Call a Real Estate Lawyer in Philadelphia for Questions About Land and Home Inheritances

If a person inherits a piece of land or a home, do they get the mortgage that comes with it, or must it be paid before ownership is transferred? Generally speaking, the mortgage must stay with the property. Read on to learn more about mortgages and real estate inheritances.

A Good Executor Keeps Up With Mortgage Payments

While the land or home is in the trust or the estate, and before the title is transferred to the heir, the estate executor should continue to make mortgage payments using funds from the trust or estate. Doing so can help the estate avoid late fees, default or foreclosure.

Read The Trust Or The Will

If one is unsure, they should look to the trust document or the will for answers. If those documents direct the executor to use trust or estate funds to pay the mortgage, no further investigation is required. However, most documents contain only general language on debt payment. If an heir or an executor is unsure about language within a document, they should call a Real Estate Lawyer in Philadelphia for advice.

Heirs’ Rights

A person who inherits land or a home that’s under a mortgage usually inherits the loan as well; the new owner assumes payments with no change in the loan’s terms. The Garn-St. Germain Depository Institutions Act provides situations where lenders cannot enforce payment-on-sale provisions.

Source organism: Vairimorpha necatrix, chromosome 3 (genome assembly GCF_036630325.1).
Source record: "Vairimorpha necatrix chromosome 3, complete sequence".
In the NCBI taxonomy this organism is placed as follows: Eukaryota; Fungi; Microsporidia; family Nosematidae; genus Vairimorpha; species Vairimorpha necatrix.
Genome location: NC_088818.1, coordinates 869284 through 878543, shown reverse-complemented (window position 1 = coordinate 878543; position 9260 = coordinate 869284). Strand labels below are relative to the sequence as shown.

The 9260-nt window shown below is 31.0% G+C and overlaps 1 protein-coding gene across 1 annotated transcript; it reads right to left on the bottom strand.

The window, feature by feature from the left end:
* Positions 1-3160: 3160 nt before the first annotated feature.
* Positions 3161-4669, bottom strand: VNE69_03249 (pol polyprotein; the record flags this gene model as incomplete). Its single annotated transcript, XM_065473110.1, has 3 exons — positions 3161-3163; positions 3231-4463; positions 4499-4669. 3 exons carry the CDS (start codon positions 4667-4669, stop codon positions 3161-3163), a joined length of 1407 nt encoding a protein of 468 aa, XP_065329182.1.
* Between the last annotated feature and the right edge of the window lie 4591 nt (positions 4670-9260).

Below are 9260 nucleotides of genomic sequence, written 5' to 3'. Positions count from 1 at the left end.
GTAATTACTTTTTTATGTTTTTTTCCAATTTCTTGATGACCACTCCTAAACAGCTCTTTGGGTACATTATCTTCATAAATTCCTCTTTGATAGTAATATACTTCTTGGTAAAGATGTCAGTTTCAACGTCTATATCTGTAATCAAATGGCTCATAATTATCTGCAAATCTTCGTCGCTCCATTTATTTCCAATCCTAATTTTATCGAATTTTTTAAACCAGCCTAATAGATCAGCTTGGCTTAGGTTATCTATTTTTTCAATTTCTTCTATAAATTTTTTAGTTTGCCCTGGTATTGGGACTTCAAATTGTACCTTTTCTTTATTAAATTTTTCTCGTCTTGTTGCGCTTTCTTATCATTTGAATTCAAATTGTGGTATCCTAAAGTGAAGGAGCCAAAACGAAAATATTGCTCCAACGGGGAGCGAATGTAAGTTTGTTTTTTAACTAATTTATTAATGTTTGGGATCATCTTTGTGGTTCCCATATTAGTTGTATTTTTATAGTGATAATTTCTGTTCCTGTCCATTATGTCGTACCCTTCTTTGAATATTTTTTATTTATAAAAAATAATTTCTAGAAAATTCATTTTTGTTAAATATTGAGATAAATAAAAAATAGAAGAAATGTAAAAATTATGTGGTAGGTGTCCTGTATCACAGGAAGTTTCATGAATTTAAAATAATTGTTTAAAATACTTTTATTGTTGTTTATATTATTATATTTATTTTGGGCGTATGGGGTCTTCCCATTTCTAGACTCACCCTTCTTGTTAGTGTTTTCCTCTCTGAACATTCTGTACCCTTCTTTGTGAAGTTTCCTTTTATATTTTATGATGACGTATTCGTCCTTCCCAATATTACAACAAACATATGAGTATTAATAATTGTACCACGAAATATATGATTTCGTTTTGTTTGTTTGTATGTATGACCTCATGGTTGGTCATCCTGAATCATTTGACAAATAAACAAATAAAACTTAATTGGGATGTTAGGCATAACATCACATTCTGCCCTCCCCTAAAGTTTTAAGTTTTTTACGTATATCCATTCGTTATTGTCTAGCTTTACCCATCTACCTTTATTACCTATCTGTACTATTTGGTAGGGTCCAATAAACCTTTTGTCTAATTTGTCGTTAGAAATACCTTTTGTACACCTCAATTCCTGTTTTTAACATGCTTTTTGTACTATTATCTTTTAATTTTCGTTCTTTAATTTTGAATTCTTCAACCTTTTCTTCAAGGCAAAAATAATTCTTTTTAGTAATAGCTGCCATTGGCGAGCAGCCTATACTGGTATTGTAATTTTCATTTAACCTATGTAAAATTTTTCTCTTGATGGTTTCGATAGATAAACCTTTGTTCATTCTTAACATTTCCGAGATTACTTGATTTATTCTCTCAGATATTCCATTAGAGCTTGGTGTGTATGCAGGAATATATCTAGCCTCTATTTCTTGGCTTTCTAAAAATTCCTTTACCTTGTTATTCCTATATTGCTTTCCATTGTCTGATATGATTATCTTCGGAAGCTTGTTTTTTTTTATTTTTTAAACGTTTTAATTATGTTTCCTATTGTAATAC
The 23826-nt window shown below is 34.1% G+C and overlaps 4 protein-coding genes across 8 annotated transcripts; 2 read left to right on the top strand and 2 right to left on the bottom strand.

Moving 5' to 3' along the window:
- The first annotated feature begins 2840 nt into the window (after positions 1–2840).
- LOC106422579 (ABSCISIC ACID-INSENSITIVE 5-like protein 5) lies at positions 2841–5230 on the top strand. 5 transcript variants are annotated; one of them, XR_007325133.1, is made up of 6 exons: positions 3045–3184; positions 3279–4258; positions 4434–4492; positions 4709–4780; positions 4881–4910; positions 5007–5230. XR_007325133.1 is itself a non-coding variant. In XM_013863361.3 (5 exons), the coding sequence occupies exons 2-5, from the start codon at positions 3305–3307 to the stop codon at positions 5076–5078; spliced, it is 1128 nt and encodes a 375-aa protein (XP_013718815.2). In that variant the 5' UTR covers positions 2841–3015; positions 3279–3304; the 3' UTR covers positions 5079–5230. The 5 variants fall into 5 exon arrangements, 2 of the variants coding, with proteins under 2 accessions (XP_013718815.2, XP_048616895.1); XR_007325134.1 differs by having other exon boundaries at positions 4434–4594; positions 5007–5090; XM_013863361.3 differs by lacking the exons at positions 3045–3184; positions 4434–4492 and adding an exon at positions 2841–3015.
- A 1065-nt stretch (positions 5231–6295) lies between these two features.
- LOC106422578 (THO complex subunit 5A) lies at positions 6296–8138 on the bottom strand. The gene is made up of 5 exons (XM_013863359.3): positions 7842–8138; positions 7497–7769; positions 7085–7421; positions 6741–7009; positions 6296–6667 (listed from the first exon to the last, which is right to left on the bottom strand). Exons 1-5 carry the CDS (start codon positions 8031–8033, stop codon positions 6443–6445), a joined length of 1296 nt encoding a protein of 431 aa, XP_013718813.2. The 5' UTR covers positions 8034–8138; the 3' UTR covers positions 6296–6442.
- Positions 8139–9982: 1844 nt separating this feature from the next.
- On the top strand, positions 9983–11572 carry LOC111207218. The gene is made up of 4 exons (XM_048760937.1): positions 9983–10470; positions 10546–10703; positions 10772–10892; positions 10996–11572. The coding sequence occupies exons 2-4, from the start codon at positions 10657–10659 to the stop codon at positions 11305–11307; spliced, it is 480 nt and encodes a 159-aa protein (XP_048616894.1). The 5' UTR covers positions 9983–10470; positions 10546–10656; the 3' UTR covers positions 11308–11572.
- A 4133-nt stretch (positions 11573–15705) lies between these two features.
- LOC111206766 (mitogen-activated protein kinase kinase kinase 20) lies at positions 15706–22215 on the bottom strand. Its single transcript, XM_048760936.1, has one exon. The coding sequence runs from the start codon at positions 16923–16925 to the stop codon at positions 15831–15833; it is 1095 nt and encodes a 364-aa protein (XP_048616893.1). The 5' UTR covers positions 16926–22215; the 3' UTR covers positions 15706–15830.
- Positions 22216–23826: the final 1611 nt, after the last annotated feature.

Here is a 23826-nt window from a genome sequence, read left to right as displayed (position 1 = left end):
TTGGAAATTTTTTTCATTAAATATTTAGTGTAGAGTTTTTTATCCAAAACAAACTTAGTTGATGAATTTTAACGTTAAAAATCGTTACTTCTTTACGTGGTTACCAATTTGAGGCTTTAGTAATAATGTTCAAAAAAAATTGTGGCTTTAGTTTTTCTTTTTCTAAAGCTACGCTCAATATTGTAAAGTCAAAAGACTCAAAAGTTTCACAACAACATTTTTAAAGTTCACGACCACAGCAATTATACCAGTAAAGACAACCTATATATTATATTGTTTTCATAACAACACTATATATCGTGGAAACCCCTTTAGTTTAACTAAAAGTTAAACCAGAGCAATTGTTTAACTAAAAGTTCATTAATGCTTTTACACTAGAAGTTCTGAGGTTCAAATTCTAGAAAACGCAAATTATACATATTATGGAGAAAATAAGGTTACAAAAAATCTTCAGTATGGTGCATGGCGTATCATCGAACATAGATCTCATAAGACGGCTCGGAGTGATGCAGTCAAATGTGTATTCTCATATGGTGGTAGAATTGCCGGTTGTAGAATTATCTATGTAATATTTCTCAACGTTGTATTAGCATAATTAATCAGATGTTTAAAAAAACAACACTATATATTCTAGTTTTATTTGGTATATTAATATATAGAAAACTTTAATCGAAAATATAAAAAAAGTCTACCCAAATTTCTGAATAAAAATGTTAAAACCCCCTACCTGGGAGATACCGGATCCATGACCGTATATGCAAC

Heirs’ Options

If laws cover inherited property, its new owner can continue making mortgage payments under the loan’s current terms. This may be advantageous if the new landowner can successfully make payments; they don’t have to re-apply for a loan and endure the hassle and cost of the process.

When Beneficiaries Can’t Afford The Mortgage

An heir who cannot afford to pay the mortgage and other expenses must consider other avenues. If they cannot secure affordable refinancing, or if the owner doesn’t want to remain on the property or rent it, a sale may be the best choice. If the land or home is sold within one year of the former owner’s death, the heir isn’t likely to owe capital gains taxes. A Real Estate Lawyer in Philadelphia can advise clients on what to do if they can’t afford to make mortgage payments.

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    Author: Greene Connor

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